Compliance: 

High wealth individuals often have complex business relationships 
involving many entities they may directly control or indirectly 
influence and these relationships may be used to reduce taxes 
illegally or in a manner that policymakers may not have intended. 
Australia has developed a compliance program that requires these 
taxpayers to provide information on these relationships and that 
provides such taxpayers additional guidance on proper tax reporting. 
The Australian High Net Wealth Individuals (HNWI) program focuses on 
the characteristics of wealthy taxpayers that affect their tax 
compliance. According to the Australian Tax Office (ATO), in the mid-
1990s, ATO was perceived as enforcing strict sanctions on the average 
taxpayers but not the wealthy. By 2008, ATO found that high-wealth 
taxpayers, those with a net worth of more than A$30 million (US$20.9 
million), had substantial income from complex arrangements,F which 
made it difficult for ATO to identify and assure compliance. ATO 
concluded that the wealthy required a different tax administration 
approach. 

ATO set up a special task force to improve its understanding of 
wealthy taxpayers, identify their tax planning techniques, and improve 
voluntary compliance. Due to some wealthy taxpayers' aggressive tax 
planning, which ATO defines as investment schemes and legal structures 
that do not comply with the law, ATO quickly realized that it could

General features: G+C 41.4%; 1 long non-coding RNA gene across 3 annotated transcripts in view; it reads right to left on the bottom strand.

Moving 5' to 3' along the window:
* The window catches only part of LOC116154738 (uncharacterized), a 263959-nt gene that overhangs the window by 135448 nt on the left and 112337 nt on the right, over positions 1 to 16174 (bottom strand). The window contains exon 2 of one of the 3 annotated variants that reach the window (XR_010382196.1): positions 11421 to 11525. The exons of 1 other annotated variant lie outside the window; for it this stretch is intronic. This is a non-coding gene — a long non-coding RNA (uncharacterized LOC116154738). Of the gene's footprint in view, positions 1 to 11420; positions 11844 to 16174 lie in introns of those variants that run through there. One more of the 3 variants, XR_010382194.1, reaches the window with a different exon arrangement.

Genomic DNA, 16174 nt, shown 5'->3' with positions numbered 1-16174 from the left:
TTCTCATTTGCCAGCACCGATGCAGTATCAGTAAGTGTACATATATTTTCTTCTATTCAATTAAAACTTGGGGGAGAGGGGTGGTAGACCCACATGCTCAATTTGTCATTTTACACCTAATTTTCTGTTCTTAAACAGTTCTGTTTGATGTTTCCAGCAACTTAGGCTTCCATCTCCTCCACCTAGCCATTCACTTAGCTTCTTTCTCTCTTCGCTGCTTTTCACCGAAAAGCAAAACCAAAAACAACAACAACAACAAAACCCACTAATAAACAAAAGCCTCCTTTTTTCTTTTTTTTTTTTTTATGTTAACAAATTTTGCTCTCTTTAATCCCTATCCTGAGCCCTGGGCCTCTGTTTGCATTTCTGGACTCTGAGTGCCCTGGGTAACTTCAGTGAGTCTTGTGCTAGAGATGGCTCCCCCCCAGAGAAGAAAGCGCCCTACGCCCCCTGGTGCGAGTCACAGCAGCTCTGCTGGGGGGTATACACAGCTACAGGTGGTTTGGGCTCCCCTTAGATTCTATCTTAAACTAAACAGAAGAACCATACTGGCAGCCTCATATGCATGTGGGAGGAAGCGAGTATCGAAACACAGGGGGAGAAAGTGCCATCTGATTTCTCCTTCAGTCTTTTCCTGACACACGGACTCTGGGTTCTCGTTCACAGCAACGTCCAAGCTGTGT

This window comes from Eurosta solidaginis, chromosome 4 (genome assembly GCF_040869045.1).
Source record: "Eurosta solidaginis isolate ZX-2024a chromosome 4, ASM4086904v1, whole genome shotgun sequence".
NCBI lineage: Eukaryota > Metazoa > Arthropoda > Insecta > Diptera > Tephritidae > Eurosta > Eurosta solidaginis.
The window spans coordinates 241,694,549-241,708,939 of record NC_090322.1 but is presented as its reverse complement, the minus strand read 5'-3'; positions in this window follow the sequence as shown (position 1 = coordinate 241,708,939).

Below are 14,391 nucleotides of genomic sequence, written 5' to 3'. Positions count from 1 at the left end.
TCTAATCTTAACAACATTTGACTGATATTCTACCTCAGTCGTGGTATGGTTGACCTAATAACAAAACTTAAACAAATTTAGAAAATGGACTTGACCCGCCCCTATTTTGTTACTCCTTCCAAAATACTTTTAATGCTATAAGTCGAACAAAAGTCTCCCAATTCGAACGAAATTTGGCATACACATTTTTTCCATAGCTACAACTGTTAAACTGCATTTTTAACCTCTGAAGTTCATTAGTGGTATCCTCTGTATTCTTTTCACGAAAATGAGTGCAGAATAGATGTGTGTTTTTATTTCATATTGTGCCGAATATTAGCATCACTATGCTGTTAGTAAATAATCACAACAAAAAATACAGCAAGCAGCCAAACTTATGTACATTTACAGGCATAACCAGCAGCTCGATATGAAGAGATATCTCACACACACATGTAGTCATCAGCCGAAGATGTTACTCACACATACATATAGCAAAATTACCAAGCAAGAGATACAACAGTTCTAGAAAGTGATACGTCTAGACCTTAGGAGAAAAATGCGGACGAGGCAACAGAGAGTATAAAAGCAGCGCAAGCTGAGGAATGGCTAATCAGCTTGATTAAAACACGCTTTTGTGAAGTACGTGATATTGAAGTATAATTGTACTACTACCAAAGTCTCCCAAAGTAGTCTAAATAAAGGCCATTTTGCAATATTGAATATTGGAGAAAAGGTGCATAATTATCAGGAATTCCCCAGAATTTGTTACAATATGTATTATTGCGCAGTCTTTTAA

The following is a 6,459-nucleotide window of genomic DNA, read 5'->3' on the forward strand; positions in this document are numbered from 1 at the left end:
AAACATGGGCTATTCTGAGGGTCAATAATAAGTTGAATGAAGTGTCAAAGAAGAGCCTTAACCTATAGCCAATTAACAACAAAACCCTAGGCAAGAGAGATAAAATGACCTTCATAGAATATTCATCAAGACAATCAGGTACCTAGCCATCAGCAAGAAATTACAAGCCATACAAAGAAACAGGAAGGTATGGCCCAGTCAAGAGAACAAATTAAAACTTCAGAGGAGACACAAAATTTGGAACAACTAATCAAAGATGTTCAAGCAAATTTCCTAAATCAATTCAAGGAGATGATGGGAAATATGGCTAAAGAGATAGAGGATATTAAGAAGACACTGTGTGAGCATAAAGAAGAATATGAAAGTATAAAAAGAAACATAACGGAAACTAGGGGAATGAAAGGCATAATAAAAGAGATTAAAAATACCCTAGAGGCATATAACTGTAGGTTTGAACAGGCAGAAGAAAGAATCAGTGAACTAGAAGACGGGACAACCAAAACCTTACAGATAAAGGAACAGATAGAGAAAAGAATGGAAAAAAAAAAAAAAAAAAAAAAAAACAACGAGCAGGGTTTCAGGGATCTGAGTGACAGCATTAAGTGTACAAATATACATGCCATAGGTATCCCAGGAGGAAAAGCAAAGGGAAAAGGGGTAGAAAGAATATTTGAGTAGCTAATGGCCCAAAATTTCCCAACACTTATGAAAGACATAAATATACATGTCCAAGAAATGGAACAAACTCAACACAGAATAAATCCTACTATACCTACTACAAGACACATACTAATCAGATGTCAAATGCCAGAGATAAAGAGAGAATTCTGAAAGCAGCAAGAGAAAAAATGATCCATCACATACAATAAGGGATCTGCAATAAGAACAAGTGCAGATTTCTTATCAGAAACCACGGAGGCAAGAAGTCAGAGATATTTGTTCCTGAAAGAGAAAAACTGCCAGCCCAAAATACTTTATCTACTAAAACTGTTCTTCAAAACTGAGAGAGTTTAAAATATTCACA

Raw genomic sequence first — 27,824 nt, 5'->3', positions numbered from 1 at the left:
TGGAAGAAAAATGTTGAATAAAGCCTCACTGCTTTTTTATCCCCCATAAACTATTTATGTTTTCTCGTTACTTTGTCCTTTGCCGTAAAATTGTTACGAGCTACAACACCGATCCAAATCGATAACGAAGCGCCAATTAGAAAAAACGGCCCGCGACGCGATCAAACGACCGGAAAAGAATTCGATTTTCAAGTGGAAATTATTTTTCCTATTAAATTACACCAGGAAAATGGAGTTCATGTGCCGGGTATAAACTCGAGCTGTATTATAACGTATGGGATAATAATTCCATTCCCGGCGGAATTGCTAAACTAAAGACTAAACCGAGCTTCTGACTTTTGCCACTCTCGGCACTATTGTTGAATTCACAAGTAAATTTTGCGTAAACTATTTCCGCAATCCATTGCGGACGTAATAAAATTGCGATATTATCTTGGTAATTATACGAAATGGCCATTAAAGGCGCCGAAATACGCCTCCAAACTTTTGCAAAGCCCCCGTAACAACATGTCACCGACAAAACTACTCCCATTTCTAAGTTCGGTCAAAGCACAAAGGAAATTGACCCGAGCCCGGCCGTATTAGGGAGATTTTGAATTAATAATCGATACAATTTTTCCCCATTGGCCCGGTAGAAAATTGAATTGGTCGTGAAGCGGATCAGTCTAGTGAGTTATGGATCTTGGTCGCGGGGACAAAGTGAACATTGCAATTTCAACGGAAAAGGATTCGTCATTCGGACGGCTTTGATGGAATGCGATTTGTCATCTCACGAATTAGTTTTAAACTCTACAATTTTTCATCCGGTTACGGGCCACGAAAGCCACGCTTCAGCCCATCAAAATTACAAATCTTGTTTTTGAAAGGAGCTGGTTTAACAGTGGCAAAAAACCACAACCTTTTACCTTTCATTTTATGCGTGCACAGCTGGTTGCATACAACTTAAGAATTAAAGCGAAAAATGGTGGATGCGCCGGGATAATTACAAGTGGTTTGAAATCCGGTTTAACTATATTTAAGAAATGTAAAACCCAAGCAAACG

not reach its goals for voluntary compliance for this group by 
examining taxpayers as individual entities. To tackle the problem, ATO 
began to view wealthy taxpayers as part of a group of related business 
and other entities. Focusing on control over related entities rather 
than on just individual tax obligations provided a better 
understanding of wealthy individuals' compliance issues.[Footnote 13] 

The HNWI approach followed ATO's general compliance model. The model's 
premise is that tax administrators can influence tax compliance 
behavior through their responses and interventions. For compliant 
wealthy taxpayers, ATO developed a detailed questionnaire and expanded 
the information on business relationships that these taxpayers must 
report on their tax return. For noncompliant wealthy taxpayers, ATO is 
to assess the tax risk and then determine the intensity of ATO's 
compliance interventions.[Footnote 14] 

According to FY 2008 ATO data, the HNWI program has produced financial 
benefits. Since the establishment of the program in 1996, ATO has 
collected A$1.9 billion (US$1.67 billion) in additional revenue and 
reduced revenue losses by A$1.75 billion (US$1.5 billion) through 
compliance activities focused on highly wealthy individuals and their 
associated entities.[Footnote 15] ATO's program focus on high wealth 
individuals and their related entities has been adopted by other tax 
administrators. By 2009, nine other countries, including the U.S., had 
formed groups to focus resources on high wealth individuals. 

Like the ATO, the IRS is taking a close look at high income and high 
wealth individuals and their related entities. As announced by the 
Commissioner of Internal Revenue in 2009, the IRS formed the Global